Inside energy’s power surge

In 2023, China dominated energy mega-rounds, with most of the money going to makers of solar panels and battery materials. Both are sectors that China has lavished with incentives and state funding, and as a result, the country has dominated the market for both. In 2021, 75% of the world’s solar modules and a whopping 85% of all cells were made in China, according to the International Energy Agency. The new funding, therefore, was less about investing in a promising market than lapping the competition.

The same could be said for battery materials. Chinese businesses own 75% of the graphite supply chain, which encompasses everything from mining to finished anodes, according to Benchmark Minerals Intelligence. And yet two Chinese businesses attracted a combined $380 million of investment in the first quarter of 2023.

Fast-forward to this year and the picture in energy mega-rounds looks dramatically different. Diversity is the name of the game. Only one Chinese firm cracked the top ranks, with the remainder almost equally balanced between the U.S. and EU. That’s because of credit industrial policy: The Inflation Reduction Act in the U.S. and the Green Deal in the EU offered hundreds of billions in incentives for manufacturers and suppliers to set up operations onshore. In return, businesses have invested hundreds of billions more. These mega-rounds are a reaction to market trends, suggesting that the reshoring of key parts of the climate tech economy will persist for years to come.

Geographic diversity is only part of the picture. Where solar and battery materials captured the lion’s share of megadeals in 2023, the same round sizes this year have been spread across a range of technologies. Geothermal energy, industrial heat, e-fuels, battery recycling, EV charging, lithium mining and geologic hydrogen are all accounted for. Even heat pumps, a decades-old technology, received a €145 million infusion — that’s how promising that market has become.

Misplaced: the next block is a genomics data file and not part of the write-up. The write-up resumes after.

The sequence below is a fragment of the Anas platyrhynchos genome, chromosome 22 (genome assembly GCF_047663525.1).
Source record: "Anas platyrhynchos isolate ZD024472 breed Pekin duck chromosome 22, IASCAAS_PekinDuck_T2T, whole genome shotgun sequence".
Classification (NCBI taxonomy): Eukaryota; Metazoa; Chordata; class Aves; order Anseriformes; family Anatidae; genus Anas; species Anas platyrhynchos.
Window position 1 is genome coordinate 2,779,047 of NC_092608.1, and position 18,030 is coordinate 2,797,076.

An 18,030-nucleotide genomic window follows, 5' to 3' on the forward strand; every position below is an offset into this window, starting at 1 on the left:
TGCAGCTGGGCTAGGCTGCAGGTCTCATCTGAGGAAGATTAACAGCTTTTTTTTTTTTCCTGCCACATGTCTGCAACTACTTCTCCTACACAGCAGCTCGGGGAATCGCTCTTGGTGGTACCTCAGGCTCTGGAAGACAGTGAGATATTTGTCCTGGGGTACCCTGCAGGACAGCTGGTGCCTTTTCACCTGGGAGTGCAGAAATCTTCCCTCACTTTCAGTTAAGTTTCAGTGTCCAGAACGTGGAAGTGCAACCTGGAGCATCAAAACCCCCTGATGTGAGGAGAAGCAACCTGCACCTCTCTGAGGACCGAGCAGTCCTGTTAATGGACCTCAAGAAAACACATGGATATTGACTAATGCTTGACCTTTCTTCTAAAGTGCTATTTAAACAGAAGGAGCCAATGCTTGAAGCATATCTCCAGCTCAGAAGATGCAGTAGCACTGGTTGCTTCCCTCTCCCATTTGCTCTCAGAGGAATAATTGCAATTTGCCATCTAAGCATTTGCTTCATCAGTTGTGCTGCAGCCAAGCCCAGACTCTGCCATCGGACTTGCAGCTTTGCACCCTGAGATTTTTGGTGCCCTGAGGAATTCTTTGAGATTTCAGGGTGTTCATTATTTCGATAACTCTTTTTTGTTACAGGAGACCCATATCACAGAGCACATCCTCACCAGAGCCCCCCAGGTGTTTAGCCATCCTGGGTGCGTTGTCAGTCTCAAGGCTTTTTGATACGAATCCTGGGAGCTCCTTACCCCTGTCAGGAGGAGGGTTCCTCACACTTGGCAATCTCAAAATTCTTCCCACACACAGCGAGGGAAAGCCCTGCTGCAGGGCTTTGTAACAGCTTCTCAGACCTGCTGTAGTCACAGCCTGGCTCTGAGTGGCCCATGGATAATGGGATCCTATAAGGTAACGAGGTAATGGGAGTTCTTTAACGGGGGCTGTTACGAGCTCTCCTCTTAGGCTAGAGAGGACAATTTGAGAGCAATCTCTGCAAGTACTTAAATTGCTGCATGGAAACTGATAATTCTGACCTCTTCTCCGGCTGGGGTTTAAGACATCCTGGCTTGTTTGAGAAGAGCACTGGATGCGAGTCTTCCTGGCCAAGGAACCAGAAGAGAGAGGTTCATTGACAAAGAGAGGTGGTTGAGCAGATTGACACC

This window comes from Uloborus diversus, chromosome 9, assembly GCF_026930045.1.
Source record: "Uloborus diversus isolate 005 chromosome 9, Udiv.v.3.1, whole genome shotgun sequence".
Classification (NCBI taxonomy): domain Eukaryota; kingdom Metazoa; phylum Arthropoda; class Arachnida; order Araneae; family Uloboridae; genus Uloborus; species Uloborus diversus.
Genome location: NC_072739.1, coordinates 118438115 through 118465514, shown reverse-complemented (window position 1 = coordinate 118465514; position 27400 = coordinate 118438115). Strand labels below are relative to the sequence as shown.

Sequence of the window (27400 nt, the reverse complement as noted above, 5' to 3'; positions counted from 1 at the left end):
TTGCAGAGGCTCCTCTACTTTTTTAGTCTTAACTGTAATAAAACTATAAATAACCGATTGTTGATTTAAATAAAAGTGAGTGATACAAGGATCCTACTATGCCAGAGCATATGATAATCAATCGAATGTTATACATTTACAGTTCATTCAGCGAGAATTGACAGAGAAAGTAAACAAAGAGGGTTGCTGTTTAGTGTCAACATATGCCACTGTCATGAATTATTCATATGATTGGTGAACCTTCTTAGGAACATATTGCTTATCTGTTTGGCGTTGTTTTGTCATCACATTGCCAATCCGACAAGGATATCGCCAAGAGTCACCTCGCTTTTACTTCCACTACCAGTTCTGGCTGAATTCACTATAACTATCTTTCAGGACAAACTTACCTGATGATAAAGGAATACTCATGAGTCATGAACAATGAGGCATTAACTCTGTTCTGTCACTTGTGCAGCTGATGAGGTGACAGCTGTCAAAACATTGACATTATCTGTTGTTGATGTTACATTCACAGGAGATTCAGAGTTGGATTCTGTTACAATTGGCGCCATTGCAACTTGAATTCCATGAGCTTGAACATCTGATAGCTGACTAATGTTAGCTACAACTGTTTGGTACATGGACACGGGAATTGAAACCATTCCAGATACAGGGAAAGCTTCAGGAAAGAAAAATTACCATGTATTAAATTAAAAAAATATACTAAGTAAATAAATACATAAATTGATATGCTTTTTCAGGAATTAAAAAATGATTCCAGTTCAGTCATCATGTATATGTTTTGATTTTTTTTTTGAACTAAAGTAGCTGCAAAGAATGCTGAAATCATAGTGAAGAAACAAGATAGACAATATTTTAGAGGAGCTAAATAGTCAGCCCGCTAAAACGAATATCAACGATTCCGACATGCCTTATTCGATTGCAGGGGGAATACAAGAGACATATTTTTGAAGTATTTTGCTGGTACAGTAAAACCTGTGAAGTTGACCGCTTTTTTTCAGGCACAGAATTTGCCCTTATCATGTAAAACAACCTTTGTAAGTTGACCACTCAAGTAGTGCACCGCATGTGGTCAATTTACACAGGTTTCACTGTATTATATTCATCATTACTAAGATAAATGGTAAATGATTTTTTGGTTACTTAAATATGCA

The wide range of industries represented this year suggests that many formerly early-stage businesses have mastered their science or technical risks and have started their journey toward commercialization. Investors appear confident they’ll make it, too, happy to underwrite a part of the startup journey that delivers smaller though more likely returns. The IPO window is still probably a few more years away for these businesses, but the check sizes suggest that investors can see it on the horizon.

With the ocean at record temps, news about sea ice looking grim and droughts hitting hard around the world, it’s a good moment to sit back and consider what we are doing to our small planet. The above investing trends are welcome, but with carbon emissions still setting records, we’re still throwing cups of water at a house fire. More, and faster, please.